As I was pulling on track 1, I was staying close to the left because of the carmen that were working there. He had cones around his unit and in staying left I was also aside from watching him on the right I was also scanning the left for a place to back the trailer in. And I was going very slow, the Packer pulled just past the carman's cone to the west side and was in position to take the can off me. As I turned right, I was swinging around the carmen to position under the packer and the packer took the can off. I didn't realize I had scraped the heaters until I completely straightened out under the packer. It was a heavy load and I didn't feel anything.


            In addition, the grievor made clear in her statement that the weather and road conditions at the time of the accident were very good and when asked if she had anything to add, she stated that there were dry roads, it was a beautiful day and “good vision.”


            The Company relies upon the “three strikes” discipline system described in article 8.1 of the collective agreement between the parties. This particular system has existed for decades. The Company maintains that, in accordance with that system, the grievor was properly disciplined for the accident, and points out that this was her sixth disciplinary event (and a third occurrence at step 3). Therefore, the Company submits, the grievor was terminated in accordance with the collective agreement. The Company also takes the position that, pursuant to section 60.(2) of Part 1 of the Canada Labour Code, I lack the jurisdiction to alter the specific penalty for a third occurrence, which the parties have themselves expressly negotiated.


            The Union acknowledged the grievor's disciplinary history.  The record reveals that, with the exception of the grievor’s termination on November 12, 2012 (which was reduced to a 178-day suspension by arbitral award), none of the other disciplinary assessments issued against the grievor were grieved. Nevertheless, the Union argued that the impact of the sunset clauses referenced in article 8.1 is that the accident for which the Company terminated the grievor’s standard contract is not a third occurrence as set out in the article.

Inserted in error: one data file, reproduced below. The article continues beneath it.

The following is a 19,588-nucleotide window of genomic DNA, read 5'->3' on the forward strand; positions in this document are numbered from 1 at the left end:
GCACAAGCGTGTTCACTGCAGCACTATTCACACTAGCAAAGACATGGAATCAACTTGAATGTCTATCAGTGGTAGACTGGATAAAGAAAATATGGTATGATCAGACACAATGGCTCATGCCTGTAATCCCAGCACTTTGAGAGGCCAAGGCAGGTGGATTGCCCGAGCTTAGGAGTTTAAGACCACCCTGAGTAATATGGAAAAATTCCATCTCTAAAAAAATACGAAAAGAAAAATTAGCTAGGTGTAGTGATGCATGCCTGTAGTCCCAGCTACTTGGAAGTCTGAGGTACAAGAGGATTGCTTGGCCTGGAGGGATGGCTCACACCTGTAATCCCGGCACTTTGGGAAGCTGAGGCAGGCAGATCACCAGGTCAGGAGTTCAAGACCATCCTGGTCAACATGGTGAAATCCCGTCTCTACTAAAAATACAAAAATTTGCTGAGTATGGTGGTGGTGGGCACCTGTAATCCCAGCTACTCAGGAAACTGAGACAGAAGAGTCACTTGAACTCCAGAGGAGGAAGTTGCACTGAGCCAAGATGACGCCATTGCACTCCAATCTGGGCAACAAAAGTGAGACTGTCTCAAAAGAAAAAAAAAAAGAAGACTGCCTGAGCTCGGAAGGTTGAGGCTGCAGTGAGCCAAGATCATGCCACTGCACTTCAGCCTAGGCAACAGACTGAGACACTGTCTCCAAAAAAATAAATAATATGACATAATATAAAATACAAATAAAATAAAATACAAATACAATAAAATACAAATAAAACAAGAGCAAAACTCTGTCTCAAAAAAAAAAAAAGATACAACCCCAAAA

The grievor’s disciplinary record is as follows:

November 17, 2012     Step 3, Termination of contract reduced to 178 suspension in                                        lieu of termination for failed random drug test.


May 11, 2012               Step 1, 1-day Suspension for illegal left turn


October 18, 2010         Step 3, 1-day Suspension in lieu of dismissal for                                                                       attendance/failure to report Blackberry not working


September 17, 2010    Step 3, 3-day Suspension in lieu of dismissal for not following                                      CNTL procedures, failed DOT inspection


February 19, 2010       Step 2, 2-day suspension for not following CNTL procedures


March 27, 2009            Step 1, Disciplinary letter for not following CNTL procedures




            On the merits, the Union acknowledges the grievor’s responsibility for the accident, yet it also suggests that the grievor was not the sole cause of the accident. The Union maintains that the grievor was paying attention at all material times and that in analyzing the accident, factors such as congestion in the yard, work crews in the area, and the sunlight on September 23, 2013 are mitigating factors that the Company failed to take into account in determining the appropriate penalty.